Upcycling Element Panels
3. June 2020

Refurbishing Tangent Element Panels

Hi everyone,

it’s been a while since we last posted something – but we’ve been pretty busy preparing a new product – more details soon to follow!
In the meanwhile, we thought we’d share some insights about refurbishing used Element panels. As you all know, they have a soft coating, which can get sticky after a while.
Well, you can do something about it. The easiest way of dealing with sticky softcoating is to apply some talkum powder – or simply baby powder (smells nicer) onto the surface. The powder sucks up the moisture and the panel feels super nice and smooth again. The downside obviously is, that it’s only temporary and that it does not look particularly nice (although that ship might have sailed anyways, if you have to apply it in the first place). If you’re still interested in giving this a try, find the article here.

There are 3 other options you can pursue (or ask us to pursue for you ;-).
All of them require that the softcoating is stripped off first, which means you have to take the panel apart completely and wash down the softcoating, using Acetone, Isopropyl alcohol or some sort of sticker removal. Next you can go any of these ways: Foil, lacquer – or if you really want it to last: sandblast and anodize it.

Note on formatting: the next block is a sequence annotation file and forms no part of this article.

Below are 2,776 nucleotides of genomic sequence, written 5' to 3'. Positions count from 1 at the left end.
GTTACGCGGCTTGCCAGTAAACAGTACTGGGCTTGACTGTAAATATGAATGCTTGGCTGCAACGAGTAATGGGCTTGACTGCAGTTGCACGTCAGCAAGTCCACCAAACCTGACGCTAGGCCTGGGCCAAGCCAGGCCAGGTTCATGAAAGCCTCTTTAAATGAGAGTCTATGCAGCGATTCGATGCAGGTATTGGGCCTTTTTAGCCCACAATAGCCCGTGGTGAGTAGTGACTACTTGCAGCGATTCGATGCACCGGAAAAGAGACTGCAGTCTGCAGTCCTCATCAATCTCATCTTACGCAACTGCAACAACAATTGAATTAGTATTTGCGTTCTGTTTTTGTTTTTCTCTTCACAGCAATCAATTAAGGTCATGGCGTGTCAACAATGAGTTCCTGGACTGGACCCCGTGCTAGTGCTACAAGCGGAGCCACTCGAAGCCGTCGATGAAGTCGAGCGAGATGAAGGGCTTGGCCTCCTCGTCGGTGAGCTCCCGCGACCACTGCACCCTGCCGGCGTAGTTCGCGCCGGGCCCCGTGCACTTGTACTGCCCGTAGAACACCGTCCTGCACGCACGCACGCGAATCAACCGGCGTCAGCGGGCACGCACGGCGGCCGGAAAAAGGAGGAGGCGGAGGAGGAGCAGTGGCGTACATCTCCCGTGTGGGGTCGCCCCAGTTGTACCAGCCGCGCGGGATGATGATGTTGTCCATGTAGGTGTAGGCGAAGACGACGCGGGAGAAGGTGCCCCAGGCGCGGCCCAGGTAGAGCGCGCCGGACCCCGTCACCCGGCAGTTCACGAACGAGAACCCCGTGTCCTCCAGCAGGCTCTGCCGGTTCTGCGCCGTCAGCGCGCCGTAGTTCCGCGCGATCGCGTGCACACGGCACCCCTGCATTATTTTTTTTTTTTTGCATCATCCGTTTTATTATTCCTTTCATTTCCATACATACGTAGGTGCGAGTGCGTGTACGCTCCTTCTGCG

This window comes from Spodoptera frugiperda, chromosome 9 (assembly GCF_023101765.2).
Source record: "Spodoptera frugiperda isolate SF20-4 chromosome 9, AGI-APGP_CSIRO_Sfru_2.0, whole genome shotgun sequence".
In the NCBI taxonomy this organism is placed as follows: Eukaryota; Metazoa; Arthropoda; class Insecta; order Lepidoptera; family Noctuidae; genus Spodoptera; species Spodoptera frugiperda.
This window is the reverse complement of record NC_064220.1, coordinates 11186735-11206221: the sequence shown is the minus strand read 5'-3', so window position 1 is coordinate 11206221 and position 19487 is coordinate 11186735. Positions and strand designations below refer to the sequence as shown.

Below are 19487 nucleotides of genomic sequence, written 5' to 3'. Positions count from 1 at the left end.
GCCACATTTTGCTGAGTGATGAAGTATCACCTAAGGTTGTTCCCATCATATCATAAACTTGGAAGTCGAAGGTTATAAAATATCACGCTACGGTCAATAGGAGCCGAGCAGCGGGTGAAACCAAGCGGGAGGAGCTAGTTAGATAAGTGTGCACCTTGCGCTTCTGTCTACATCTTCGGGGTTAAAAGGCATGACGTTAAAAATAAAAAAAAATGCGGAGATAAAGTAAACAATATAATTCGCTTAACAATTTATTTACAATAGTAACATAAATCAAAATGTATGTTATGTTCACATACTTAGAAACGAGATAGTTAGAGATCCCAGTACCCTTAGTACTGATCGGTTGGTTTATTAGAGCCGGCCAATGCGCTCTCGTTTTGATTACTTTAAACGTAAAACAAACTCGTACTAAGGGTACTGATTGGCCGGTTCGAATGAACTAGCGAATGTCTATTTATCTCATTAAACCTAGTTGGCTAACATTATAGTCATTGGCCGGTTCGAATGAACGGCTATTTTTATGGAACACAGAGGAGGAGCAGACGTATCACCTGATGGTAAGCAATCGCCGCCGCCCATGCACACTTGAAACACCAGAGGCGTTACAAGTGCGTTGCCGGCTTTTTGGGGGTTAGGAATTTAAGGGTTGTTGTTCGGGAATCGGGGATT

Foiling is a cheap and quick way of giving your panels a nice, new look. Plus, it feels nice and is fairly sustainable.
If you want to give this a try – here’s the article on how to get it done. See the below pictures to get an idea of what it could look like:

Lacquering and anodizing are certainly the best ways to even up your panels in value. If you want to go the lacquering route, talk to your local car lacquerer to do the job.
It is fairly cost efficient and will look really nice afterwards. Have some though on whether you want a glossy, or matte finish, before taking the panel to the lacquerer. Below you can see three examples: Grey Hammerschlag, Silver Hammerschlag and Black metallic finish.

Now anodizing is the most interesting and most sustainable option. However, it also costs quite some buck and you need to make sure that the steel posts underneath the fascias
are protected – otherwise, the anodizing bath will destroy them and make the panel fascias unusable. The fascias also need to be sandblasted (or alternatively brushed, or even polished) before they can be anodized. See below three examples in silver, space grey and black anodize finish:

I hope these examples gave you some inspiration on how to shine up your panels again. If you want us to take care of your panels in any such way, don’t hesitate to contact us!
And of course, if you want to give your panel the final touch, check out our anodized aluminium rings and dark petrol-metallic trackerballs for the Elements below this article!

Cheers,
Mazze